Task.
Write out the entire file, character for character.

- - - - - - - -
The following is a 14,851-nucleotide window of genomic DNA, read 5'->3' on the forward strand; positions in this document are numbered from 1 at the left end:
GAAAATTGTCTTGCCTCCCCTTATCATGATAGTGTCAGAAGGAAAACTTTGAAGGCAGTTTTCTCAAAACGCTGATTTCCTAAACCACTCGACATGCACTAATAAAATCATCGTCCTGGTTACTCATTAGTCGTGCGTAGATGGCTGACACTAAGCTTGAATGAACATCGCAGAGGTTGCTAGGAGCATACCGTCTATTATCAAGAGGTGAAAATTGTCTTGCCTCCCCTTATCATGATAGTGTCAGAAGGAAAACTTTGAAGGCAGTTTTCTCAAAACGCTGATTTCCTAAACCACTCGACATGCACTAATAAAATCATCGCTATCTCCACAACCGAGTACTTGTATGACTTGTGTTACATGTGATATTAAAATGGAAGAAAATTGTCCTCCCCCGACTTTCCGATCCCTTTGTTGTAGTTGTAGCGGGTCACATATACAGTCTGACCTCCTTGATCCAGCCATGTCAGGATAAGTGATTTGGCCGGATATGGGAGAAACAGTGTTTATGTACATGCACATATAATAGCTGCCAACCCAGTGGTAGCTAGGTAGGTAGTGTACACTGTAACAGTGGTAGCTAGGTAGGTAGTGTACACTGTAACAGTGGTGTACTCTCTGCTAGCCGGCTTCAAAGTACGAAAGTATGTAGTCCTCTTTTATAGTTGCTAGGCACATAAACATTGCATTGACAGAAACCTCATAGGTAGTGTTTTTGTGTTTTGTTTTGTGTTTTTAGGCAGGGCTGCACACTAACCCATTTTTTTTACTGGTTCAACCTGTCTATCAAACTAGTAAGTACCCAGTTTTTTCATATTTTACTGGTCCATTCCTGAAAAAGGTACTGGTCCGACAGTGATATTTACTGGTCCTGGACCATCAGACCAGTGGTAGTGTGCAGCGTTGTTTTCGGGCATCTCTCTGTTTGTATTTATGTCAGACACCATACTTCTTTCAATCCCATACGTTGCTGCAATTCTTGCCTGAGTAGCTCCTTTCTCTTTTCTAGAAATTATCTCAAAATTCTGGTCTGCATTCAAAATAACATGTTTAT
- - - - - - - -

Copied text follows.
The following is a 14,851-nucleotide window of genomic DNA, read 5'->3' on the forward strand; positions in this document are numbered from 1 at the left end:
GAAAATTGTCTTGCCTCCCCTTATCATGATAGTGTCAGAAGGAAAACTTTGAAGGCAGTTTTCTCAAAACGCTGATTTCCTAAACCACTCGACATGCACTAATAAAATCATCGTCCTGGTTACTCATTAGTCGTGCGTAGATGGCTGACACTAAGCTTGAATGAACATCGCAGAGGTTGCTAGGAGCATACCGTCTATTATCAAGAGGTGAAAATTGTCTTGCCTCCCCTTATCATGATAGTGTCAGAAGGAAAACTTTGAAGGCAGTTTTCTCAAAACGCTGATTTCCTAAACCACTCGACATGCACTAATAAAATCATCGCTATCTCCACAACCGAGTACTTGTATGACTTGTGTTACATGTGATATTAAAATGGAAGAAAATTGTCCTCCCCCGACTTTCCGATCCCTTTGTTGTAGTTGTAGCGGGTCACATATACAGTCTGACCTCCTTGATCCAGCCATGTCAGGATAAGTGATTTGGCCGGATATGGGAGAAACAGTGTTTATGTACATGCACATATAATAGCTGCCAACCCAGTGGTAGCTAGGTAGGTAGTGTACACTGTAACAGTGGTAGCTAGGTAGGTAGTGTACACTGTAACAGTGGTGTACTCTCTGCTAGCCGGCTTCAAAGTACGAAAGTATGTAGTCCTCTTTTATAGTTGCTAGGCACATAAACATTGCATTGACAGAAACCTCATAGGTAGTGTTTTTGTGTTTTGTTTTGTGTTTTTAGGCAGGGCTGCACACTAACCCATTTTTTTTACTGGTTCAACCTGTCTATCAAACTAGTAAGTACCCAGTTTTTTCATATTTTACTGGTCCATTCCTGAAAAAGGTACTGGTCCGACAGTGATATTTACTGGTCCTGGACCATCAGACCAGTGGTAGTGTGCAGCGTTGTTTTCGGGCATCTCTCTGTTTGTATTTATGTCAGACACCATACTTCTTTCAATCCCATACGTTGCTGCAATTCTTGCCTGAGTAGCTCCTTTCTCTTTTCTAGAAATTATCTCAAAATTCTGGTCTGCATTCAAAATAACATGTTTAT